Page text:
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Julius Malema a populist, not consistent, hard to take seriously, says analyst

Leader of the EFF Julius Malema on the podium during the SONA 22 debate at the Cape Town City Hall. Picture: Phando Jikelo/African News Agency (ANA)

Leader of the EFF Julius Malema on the podium during the SONA 22 debate at the Cape Town City Hall. Picture: Phando Jikelo/African News Agency (ANA)

Published Feb 16, 2022

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Pretoria - EFF leader Julius Malema is prone to popularism and at times cannot be taken seriously, political analyst Professor Lesiba Tefu has said.

During the first day of the State of the Nation Address debate on Monday, Malema had said President Cyril Ramaphosa was the worst head of state South Africa had ever had.

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Speaking to the Pretoria News yesterday, Tefu asked: “What premium do we put on Malema’s statement?

“Once upon a time it was former president Thabo Mbeki who was the worst, then followed another assertion that former president Jacob Zuma was the worst. Now it’s Ramaphosa who is the worst.”

Tefu said Malema once called Mbeki the best on the continent.

“These are rants of a populist. He is prone to popularism. So can you take a person like that seriously? Don’t get me wrong, Malema does make good statements at times,” Tefu added.

Cosatu spokesperson Zizwe Pamla refused to comment on the matter, saying it was just politics.

He said: “We are not interested in that (Malema’s statement). These are just politics… and they are just playing for cameras.”

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SACP spokesperson Alex Mashilo also refused to comment, saying they had their own views of Ramaphosa’s address.

He said: “We don’t base our views on other people’s views. Our views are not secondary.”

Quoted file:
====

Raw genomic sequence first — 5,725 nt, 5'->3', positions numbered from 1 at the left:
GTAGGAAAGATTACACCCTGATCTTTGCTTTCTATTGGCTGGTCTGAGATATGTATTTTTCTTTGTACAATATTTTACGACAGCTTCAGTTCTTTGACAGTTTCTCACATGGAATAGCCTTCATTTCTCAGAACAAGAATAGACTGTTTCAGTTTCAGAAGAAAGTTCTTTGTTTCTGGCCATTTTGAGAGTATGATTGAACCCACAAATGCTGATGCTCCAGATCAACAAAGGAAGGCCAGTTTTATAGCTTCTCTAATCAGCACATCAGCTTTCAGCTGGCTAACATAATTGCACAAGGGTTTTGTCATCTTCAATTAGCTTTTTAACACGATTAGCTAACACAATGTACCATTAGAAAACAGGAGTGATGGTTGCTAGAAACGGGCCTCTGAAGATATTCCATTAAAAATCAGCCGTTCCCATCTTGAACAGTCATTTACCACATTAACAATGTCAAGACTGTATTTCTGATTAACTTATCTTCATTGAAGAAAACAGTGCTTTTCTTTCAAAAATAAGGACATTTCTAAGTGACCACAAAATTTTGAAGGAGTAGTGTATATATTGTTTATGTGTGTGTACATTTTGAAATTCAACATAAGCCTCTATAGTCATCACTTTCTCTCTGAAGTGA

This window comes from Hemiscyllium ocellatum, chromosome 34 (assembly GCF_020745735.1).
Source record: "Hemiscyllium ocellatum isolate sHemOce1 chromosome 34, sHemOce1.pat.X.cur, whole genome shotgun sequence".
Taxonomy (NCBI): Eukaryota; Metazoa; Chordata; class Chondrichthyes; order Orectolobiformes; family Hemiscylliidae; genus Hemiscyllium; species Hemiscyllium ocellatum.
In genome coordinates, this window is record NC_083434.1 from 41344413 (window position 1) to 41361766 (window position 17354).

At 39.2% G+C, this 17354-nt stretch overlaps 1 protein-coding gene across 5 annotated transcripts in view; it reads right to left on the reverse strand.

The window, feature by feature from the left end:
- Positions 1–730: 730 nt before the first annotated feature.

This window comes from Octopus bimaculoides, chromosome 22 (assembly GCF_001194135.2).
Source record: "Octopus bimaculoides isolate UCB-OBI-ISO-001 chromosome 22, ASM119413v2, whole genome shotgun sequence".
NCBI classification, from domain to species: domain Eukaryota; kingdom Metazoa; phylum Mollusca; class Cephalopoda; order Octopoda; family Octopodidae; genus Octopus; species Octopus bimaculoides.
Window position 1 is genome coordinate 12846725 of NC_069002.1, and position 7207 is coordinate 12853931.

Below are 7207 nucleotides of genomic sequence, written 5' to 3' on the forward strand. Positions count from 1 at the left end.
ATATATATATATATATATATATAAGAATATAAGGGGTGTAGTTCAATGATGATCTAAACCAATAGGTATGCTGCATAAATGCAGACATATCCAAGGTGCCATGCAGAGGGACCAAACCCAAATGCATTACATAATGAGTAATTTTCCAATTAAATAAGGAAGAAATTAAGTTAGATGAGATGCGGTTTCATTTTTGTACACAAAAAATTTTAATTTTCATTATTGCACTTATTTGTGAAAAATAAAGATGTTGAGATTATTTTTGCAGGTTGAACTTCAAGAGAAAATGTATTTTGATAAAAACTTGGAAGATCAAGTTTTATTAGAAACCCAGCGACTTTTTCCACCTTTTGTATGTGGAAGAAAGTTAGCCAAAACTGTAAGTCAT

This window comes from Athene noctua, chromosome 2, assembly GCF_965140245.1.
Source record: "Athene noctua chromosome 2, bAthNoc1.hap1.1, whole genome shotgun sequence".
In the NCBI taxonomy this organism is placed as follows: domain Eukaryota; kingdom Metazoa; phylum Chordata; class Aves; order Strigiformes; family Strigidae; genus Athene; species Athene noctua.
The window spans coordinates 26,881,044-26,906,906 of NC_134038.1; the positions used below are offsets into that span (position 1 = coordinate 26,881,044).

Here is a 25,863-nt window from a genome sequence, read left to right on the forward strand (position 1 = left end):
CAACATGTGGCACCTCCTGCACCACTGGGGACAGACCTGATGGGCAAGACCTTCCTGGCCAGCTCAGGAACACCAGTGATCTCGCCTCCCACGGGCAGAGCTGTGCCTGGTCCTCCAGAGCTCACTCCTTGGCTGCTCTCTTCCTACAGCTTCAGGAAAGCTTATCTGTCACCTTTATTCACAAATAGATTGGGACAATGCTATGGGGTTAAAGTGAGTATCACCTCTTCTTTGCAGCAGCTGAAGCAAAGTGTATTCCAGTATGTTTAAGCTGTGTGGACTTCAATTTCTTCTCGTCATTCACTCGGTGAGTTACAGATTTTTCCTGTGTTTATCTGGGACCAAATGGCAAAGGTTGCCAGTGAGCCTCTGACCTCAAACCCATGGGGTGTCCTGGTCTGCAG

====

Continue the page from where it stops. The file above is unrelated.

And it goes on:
During the debate at the Cape Town City Hall, Malema said: “You are the worst president ever… you are the worst ever to black people getting poorer under your leadership. More than 1.7 million people previously employed are losing jobs, and the majority, if not all of these jobs, were lost in the private sector.”

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Malema also accused Ramaphosa of “abandoning” his friends to share the wealth with white monopoly capital.

“All those black business people who donated money to your CR17 campaign are now saying a different story because you have abandoned them to partner with the white monopoly capital,” said Malema.

Independent Media reported on Monday that Cosatu and the SACP slammed Ramaphosa for his assertions that the government did not create jobs.

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Meanwhile, DA leader John Steenhuisen said his party created an environment for the private sector to create jobs. He said it was clear the president would rather be seen as weak than splitting the ANC, and therefore they’d do the dirty work of firing his Cabinet.

Steenhuisen accused Ramaphosa of using the DA’s playbook for his address.

FF Plus leader Petrus Groenewald said that in 2018 Ramaphosa had said he would create jobs, but now said the private sector should create jobs.

IFP MP Narend Singh said Ramaphosa had failed dismally during the July unrest.

Acting Presidency spokesperson Tyron Seale said: “The government is committed to working with all sectors, including the private sector.”

Pretoria News

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